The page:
The information contained in the website is solely intended for professional investors. Some funds shown on this website fall outside the scope of the Dutch Act on the Financial Supervision (Wet op het financieel toezicht) and therefore do not (need to) have a license from the Authority for the Financial Markets (AFM).
The funds shown on this website may not be available in your country. Please select your country website (top right corner) to view the products that are available in your country.
Neither information nor any opinion expressed on the website constitutes a solicitation, an offer or a recommendation to buy, sell or dispose of any investment, to engage in any other transaction or to provide any investment advice or service. An investment in a Robeco product should only be made after reading the related legal documents such as management regulations, prospectuses, annual and semi-annual reports, which can be all be obtained free of charge at this website and at the Robeco offices in each country where Robeco has a presence.
Robeco has added Quality to the key list of factors that it follows when constructing factor investing portfolios in equities. But how to define it? There is a disconnect between definitions of the factor ‘quality’ by academics and how it is defined by many in the asset management industry.
This could lead to confusion by investors who want to follow Quality along with the three other common factors used in equity investing: Value, Momentum and Low-Volatility. In a new white paper, four of Robeco’s quantitative investing experts provide an overview of common definitions and the differences between them.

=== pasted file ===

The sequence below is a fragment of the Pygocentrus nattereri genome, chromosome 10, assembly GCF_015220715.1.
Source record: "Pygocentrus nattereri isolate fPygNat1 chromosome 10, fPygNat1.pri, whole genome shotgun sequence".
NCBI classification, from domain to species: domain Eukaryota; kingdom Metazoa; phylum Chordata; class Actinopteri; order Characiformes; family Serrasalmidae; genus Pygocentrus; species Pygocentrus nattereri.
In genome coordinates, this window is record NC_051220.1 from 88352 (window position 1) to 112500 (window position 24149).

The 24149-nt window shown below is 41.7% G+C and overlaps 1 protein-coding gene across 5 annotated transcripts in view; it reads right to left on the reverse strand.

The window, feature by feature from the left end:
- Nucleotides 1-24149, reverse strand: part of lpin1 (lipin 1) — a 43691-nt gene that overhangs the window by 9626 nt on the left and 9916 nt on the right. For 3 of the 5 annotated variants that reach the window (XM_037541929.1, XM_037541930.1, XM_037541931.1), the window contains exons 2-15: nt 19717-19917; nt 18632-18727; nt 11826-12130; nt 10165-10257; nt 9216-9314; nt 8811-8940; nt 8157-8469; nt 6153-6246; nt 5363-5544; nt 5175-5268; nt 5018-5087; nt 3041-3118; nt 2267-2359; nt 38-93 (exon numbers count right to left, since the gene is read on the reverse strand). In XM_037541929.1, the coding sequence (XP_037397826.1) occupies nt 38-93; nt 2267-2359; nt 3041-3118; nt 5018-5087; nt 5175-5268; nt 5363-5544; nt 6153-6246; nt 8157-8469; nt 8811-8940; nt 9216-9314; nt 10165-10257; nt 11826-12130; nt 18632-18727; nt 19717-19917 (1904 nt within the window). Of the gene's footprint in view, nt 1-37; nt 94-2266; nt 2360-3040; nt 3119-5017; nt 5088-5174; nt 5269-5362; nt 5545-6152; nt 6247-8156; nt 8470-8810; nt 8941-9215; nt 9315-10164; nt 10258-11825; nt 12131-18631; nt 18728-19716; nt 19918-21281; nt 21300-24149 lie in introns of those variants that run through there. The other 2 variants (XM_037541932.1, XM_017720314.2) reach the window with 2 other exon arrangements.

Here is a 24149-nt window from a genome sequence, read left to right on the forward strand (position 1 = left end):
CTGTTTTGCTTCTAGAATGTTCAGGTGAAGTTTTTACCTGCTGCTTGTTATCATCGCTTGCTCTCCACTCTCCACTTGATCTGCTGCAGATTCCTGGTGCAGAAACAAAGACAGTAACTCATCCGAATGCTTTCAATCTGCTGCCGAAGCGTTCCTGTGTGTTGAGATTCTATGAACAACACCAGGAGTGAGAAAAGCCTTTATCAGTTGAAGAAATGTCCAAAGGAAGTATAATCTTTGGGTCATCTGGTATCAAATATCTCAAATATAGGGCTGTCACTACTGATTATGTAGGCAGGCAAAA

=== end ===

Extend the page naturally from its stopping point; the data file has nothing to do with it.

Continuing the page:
“We show that there is a large dispersion in the definitions that are used for the quality factor with ‘industry’ definitions ranging from return-on-equity and profit margins to leverage and earnings variability, and ‘academic’ definitions such as operating accruals, net stock issues, and gross profitability,” say the report’s authors, Georgi Kyosev, Matthias X. Hanauer, Joop Huij and Simon Lansdorp.
“We document large performance differences between the different quality definitions. While ‘academic’ definitions for quality all seem to have significant predictive power for stock returns above and beyond common factors, we do not find significant predictive power for individual ‘industry’ definitions. Our results have important implications for the design of investment vehicles that provide investors exposure to the quality factor.”
This report is not available for users from countries where the offering of foreign financial services is not permitted, such as US citizens and residents.
Your details are not shared with third parties. This information is exclusively intended for professional investors. All requests are checked.